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May 18, 2012 by · Leave a Comment 

Harry Evans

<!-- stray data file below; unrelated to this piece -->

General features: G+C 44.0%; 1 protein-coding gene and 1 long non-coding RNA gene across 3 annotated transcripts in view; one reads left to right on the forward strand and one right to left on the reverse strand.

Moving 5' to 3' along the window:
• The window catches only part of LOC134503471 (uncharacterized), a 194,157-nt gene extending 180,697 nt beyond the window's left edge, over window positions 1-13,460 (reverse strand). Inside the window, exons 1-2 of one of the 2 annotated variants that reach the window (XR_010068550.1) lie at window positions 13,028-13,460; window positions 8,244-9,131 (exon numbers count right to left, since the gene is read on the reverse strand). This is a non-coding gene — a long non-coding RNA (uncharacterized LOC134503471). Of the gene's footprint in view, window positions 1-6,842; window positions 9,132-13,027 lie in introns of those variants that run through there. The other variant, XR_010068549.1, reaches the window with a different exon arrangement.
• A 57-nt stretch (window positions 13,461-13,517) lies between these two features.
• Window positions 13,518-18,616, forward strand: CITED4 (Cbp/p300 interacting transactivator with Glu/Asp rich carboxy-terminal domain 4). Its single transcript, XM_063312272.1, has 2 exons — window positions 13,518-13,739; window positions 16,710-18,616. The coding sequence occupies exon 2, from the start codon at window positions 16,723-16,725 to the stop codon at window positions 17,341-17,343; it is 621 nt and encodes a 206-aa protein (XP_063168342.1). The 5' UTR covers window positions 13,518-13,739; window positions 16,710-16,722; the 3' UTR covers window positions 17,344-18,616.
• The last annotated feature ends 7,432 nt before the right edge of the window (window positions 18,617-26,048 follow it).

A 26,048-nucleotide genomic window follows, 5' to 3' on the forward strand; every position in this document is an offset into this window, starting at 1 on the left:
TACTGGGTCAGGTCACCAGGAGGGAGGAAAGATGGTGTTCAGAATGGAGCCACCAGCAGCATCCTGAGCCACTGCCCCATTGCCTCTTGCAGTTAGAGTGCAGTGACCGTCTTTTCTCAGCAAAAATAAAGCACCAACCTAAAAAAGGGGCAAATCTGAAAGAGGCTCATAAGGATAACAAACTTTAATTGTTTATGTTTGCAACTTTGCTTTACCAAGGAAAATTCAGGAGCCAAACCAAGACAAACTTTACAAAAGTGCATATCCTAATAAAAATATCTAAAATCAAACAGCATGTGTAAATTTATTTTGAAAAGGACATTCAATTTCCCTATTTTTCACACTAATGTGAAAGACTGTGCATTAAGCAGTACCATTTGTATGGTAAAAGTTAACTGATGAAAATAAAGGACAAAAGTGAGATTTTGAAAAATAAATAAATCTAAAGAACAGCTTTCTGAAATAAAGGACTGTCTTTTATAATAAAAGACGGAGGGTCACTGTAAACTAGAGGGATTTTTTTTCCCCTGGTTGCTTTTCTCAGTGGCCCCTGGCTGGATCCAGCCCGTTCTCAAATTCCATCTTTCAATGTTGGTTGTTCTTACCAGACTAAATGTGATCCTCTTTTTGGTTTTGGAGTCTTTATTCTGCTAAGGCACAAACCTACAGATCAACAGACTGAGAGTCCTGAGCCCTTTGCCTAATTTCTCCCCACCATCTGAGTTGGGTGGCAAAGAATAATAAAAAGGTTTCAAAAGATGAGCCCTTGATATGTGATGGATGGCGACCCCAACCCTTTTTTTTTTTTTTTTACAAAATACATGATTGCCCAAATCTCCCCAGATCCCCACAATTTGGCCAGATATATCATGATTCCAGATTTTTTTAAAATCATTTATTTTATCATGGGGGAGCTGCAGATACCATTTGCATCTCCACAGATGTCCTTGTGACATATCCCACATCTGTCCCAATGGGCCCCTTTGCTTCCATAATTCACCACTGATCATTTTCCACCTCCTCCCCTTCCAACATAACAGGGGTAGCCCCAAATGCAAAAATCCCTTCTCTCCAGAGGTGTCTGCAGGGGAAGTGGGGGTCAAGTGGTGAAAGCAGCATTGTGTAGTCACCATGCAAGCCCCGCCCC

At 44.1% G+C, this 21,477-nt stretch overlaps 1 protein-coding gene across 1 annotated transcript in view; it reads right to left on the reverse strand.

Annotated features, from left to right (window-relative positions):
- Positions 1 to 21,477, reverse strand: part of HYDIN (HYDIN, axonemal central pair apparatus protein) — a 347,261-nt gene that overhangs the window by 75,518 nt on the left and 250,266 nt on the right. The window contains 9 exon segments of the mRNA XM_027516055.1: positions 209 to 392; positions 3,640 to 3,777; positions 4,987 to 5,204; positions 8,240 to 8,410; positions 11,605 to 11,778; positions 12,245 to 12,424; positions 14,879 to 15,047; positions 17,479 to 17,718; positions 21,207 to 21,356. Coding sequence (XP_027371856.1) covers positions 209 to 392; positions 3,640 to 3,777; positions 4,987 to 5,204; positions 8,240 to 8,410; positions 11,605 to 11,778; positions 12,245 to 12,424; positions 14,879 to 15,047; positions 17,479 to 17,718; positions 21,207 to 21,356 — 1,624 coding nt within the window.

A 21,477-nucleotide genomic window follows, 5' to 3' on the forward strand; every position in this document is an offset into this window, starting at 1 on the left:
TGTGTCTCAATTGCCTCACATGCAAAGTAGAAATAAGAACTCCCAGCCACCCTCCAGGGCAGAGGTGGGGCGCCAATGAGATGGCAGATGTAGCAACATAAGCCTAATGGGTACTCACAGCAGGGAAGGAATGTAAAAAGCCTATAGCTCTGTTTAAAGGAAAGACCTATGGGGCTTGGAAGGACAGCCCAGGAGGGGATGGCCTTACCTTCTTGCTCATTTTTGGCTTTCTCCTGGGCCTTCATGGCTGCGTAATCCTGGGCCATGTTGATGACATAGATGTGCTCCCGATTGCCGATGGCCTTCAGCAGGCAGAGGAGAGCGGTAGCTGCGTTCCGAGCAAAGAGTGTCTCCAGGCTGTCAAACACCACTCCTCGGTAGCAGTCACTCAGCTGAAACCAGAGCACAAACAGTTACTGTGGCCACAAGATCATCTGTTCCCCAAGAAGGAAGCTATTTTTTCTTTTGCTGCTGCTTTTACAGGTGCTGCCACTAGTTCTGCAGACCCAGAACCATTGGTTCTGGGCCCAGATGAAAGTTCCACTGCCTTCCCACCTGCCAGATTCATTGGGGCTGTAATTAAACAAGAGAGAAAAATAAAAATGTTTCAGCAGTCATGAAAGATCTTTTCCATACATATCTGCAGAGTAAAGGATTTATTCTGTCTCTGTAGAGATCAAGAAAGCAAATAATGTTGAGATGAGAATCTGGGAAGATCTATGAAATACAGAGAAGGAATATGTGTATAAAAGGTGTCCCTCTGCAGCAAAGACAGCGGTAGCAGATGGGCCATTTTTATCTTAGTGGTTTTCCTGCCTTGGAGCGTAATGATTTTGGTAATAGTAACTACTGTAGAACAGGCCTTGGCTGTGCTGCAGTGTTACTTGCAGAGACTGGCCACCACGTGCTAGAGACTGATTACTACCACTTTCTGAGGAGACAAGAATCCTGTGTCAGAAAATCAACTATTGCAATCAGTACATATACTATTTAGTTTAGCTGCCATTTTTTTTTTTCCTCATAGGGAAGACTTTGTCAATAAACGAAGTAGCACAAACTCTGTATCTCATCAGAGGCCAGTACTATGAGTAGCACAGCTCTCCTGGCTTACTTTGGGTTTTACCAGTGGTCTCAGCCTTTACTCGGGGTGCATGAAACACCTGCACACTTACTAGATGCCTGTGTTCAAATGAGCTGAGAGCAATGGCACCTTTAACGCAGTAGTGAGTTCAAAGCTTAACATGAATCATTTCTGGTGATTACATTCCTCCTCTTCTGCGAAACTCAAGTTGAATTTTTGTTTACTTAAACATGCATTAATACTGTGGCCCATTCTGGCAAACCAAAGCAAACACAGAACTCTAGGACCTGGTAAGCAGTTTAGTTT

The former editor of the London Times and the Sunday Times has disputed Rupert Murdoch’s claim that he has never tried to influence the editorial direction of his newspapers. Appearing before the Leveson inquiry into journalistic ethics in the U.K., Harry Evans said that Murdoch had forced the British press into a “Faustian bargain” by becoming “too intimate with politicians.” Evans had edited the Sunday Times from 1967 to 1981, when Murdoch acquired the newspaper from the Thompson family. He then agreed to edit the daily Times as well, but was forced out after a year, complaining about Murdoch’s effort to influence editorial policy. At one point in his testimony, he recalled receiving messages about the December 1981 coup in Poland from a reporter smuggling the news out in people’s shoes, contributing to a two-page “marvelous narrative” that appeared in the newspaper on the day of the coup. Murdoch, however, was critical, citing a short item that appeared in his The Sun tabloid and telling Evans, “That’s all you need on Poland.” Evans said he eventually quit because he was “absolutely disgusted, dismayed and demoralized by living in a vindictive atmosphere.” He said that the current scandal involving voicemail hacking and alleged bribery of police and public officials are merely the latest “manifestations of the same culture of too close a connection between one powerful media group and politicians.”